If memes can dismantle old neural connections and replace them with new ones, then imagine their effect on our well-being. When a meme gets repeated, it decides to stick around. It grows to deepen its occupation of our inner value system. Which means that if we are sloppy about our consumption habits, our values are easily rattled and replaced without us even noticing it happening.

This is reminiscent of the first rule of getting in shape, which is to empty your apartment of bad snacks. It might sound funny, but in the realm of health, a pantry filled with unhealthy food is a meme telling you what it is okay to consume when you're hungry and don't have time to cook. Replace the candy with nuts and healthy fats, and you've solved your problem. The larger problem still remains ("Why do you crave snacks?"), but this solution prevents a bad meme from fully infiltrating your value system.

In the digital context, the bad snacks may be clickbait headlines -- CNN might buzz your phone with the latest provocative story. In the realm of knowledge, this digital pantry is a meme telling you that consuming headlines like this is healthy for your understanding of the world. Replace the CNN ticker with Farnam Street or The Skimm, and you've solved the problem. The larger problem still remains ("Why do you crave provocative information?"), but this solution, like the one above, prevents a bad meme from invading your value system.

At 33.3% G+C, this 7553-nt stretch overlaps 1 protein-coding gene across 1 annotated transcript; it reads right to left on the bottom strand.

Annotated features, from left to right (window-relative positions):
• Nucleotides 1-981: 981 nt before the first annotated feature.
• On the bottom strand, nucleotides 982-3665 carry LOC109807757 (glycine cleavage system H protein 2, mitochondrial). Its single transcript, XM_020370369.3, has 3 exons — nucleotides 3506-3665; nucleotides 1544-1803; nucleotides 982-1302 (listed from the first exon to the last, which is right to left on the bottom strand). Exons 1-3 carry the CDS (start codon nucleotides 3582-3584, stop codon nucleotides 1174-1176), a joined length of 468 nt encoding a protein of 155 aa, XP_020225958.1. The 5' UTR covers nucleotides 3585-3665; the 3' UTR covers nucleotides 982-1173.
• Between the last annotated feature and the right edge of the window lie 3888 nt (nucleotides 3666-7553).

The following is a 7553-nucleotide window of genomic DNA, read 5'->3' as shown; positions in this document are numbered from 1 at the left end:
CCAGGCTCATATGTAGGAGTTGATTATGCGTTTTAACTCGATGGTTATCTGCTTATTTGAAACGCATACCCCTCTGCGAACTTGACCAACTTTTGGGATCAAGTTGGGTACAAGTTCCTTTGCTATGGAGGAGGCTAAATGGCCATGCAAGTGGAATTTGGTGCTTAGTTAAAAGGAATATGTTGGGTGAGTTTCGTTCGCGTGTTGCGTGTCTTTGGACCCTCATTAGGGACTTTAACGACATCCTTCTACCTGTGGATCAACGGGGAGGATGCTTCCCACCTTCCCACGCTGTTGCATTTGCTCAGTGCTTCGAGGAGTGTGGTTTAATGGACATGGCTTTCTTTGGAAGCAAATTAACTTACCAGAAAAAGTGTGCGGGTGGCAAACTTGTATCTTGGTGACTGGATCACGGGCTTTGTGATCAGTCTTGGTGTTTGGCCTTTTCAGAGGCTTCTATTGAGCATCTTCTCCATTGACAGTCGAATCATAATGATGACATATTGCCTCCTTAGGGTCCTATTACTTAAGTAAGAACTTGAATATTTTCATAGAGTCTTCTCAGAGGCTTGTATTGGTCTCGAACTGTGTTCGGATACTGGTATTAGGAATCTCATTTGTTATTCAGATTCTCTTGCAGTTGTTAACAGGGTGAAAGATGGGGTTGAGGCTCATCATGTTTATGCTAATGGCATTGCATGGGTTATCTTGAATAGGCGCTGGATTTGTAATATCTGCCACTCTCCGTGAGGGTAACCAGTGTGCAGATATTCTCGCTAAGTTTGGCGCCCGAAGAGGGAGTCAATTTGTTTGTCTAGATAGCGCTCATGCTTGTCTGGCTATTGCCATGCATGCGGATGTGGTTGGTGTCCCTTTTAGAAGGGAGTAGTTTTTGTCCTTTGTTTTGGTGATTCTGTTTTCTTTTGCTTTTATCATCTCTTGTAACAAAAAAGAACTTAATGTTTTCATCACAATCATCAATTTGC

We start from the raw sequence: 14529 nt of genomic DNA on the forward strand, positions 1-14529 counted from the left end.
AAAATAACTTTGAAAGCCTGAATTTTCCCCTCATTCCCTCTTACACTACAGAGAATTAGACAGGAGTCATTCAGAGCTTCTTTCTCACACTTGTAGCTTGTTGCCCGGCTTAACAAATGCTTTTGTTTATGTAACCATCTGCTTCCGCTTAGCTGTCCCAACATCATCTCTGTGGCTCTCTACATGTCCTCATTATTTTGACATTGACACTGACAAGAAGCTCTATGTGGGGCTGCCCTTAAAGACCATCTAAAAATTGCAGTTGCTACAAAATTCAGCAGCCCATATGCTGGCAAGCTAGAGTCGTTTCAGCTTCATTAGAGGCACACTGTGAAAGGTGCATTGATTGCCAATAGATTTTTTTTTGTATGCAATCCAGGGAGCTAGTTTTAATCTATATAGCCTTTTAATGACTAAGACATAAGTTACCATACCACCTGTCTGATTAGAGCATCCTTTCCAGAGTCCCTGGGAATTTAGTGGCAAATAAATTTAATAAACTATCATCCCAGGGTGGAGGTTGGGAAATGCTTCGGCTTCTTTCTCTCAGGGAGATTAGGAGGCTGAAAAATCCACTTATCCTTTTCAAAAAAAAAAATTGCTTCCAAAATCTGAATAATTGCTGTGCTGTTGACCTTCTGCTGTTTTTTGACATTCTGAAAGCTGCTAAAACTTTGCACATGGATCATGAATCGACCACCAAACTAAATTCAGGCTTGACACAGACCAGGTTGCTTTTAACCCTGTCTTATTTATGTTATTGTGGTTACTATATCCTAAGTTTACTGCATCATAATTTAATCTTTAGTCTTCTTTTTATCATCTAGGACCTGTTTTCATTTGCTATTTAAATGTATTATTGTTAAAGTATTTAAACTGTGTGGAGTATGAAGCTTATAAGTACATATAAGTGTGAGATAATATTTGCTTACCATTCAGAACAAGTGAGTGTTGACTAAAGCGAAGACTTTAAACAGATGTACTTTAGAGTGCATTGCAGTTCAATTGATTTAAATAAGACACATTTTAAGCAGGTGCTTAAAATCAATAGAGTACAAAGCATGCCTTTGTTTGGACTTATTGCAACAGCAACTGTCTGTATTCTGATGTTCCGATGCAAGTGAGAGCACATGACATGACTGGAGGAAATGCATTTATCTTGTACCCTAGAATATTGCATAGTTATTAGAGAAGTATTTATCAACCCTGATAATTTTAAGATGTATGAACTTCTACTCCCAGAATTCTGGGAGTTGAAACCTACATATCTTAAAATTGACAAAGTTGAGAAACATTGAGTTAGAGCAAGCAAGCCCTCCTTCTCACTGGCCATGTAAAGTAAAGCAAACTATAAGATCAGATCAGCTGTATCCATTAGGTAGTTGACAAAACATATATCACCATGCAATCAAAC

Reclaim your meme-o-sphere. You are the product of the memes you keep and create. Whether they occur online or in your office or the company you keep or the apartment you live in, these memes deserve to be audited, reflected on, and reshaped. Then start producing memes for others to consume.